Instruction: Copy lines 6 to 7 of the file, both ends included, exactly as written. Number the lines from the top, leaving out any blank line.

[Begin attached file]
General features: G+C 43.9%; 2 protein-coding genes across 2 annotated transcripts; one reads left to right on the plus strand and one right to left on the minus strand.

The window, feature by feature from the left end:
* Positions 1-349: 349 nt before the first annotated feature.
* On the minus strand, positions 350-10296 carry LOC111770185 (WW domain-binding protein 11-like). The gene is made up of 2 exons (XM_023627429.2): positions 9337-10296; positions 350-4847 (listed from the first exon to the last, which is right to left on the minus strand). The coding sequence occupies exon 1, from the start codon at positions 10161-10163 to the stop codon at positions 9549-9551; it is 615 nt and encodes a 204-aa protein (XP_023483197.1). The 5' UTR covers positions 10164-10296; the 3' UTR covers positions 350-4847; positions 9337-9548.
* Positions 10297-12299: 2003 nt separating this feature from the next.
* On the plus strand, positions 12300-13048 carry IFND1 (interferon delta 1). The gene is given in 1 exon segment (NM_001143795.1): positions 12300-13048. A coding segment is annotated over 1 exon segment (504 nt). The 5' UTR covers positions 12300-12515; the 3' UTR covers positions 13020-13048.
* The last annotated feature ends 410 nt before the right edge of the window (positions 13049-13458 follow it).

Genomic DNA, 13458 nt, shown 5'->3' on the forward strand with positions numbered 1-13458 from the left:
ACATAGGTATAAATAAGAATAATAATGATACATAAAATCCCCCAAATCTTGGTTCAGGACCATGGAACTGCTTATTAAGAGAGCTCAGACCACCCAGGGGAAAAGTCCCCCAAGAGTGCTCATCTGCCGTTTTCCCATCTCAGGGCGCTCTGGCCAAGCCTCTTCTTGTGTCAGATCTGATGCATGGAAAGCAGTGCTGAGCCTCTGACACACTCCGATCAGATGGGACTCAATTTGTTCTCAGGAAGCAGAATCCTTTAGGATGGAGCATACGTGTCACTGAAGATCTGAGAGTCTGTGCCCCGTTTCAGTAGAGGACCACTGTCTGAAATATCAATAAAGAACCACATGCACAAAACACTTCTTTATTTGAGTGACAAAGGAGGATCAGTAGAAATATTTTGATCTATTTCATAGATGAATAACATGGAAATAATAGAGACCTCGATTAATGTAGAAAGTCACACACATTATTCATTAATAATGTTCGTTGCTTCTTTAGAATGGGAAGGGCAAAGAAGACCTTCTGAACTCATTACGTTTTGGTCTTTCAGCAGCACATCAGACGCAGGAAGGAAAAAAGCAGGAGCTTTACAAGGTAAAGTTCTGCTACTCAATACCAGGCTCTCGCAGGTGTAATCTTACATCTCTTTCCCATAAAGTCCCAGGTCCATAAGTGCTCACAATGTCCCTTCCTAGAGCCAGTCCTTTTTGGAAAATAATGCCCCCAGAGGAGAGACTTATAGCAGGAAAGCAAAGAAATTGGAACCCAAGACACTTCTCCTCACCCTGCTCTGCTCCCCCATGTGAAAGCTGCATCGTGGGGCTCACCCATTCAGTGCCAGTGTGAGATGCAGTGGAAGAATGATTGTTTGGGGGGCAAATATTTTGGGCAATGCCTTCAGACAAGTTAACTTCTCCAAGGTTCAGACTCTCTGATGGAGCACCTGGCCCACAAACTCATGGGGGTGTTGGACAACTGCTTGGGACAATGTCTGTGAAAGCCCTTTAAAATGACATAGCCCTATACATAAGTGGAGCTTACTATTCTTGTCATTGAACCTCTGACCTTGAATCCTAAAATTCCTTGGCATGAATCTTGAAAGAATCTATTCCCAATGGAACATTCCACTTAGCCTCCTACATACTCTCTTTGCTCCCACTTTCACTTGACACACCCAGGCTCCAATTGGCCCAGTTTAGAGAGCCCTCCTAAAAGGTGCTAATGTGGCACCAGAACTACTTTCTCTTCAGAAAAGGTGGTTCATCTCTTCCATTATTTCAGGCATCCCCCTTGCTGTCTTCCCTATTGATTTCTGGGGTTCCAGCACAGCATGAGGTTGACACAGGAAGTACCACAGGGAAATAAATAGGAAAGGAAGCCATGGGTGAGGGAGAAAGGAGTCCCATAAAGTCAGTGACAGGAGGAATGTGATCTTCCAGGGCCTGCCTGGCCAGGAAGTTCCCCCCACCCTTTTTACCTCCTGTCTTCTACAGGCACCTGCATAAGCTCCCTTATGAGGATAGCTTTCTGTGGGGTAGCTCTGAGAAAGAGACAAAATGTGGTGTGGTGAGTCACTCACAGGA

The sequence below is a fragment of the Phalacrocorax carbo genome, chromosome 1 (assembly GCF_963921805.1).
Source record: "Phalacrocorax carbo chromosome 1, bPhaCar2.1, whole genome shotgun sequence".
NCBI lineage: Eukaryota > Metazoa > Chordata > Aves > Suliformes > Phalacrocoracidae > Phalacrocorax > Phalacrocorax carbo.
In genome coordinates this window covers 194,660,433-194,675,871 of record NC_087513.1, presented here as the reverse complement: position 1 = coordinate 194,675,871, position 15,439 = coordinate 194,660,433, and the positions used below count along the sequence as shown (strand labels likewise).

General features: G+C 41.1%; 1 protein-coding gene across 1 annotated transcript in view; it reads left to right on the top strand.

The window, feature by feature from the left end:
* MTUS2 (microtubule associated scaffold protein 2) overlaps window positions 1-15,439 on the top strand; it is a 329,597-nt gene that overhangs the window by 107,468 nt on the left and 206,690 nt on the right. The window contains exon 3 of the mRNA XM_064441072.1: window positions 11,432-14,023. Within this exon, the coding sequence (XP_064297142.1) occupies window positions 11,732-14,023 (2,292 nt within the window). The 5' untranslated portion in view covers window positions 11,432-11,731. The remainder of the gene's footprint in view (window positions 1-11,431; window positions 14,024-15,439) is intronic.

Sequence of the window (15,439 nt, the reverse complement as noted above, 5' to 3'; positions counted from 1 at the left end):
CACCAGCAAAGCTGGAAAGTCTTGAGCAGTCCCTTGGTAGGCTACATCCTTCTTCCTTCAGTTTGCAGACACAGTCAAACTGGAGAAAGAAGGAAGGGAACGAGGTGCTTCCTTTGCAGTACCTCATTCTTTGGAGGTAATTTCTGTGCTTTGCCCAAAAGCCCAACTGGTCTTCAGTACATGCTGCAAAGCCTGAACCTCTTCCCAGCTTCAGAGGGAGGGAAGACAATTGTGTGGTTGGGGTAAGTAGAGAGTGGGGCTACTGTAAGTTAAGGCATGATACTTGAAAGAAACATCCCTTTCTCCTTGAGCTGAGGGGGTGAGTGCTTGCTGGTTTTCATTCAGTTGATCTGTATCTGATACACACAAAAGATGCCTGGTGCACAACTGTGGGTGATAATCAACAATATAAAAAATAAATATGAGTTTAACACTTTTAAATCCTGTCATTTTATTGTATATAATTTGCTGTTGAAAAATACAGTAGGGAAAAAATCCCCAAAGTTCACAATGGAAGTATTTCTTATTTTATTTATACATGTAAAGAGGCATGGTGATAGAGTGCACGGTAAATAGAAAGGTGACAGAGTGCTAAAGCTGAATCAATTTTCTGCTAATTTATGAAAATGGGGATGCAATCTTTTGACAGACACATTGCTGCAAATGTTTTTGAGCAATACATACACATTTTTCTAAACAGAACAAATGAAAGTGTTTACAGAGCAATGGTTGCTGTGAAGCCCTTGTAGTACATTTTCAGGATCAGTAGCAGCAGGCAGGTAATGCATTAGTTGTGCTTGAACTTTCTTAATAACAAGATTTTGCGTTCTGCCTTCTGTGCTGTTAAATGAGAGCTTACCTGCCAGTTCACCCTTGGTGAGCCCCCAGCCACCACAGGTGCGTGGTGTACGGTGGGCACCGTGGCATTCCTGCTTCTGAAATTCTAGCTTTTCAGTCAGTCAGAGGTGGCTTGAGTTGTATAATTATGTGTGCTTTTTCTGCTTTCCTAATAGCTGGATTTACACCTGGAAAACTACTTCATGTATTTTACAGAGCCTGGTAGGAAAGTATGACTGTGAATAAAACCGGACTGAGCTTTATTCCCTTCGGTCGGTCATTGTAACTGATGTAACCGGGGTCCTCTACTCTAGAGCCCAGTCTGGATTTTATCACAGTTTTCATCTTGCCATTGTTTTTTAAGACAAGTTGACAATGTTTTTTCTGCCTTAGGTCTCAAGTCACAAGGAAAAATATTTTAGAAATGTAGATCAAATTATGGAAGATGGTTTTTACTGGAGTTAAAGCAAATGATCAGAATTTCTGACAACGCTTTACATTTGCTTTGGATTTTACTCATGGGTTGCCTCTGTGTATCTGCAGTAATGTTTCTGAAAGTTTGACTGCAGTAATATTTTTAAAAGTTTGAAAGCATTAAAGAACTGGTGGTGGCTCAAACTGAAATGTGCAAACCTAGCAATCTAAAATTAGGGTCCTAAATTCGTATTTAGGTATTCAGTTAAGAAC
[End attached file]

* On the plus strand, positions 12300-13048 carry IFND1 (interferon delta 1). The gene is given in 1 exon segment (NM_001143795.1): positions 12300-13048. A coding segment is annotated over 1 exon segment (504 nt). The 5' UTR covers positions 12300-12515; the 3' UTR covers positions 13020-13048.
* The last annotated feature ends 410 nt before the right edge of the window (positions 13049-13458 follow it).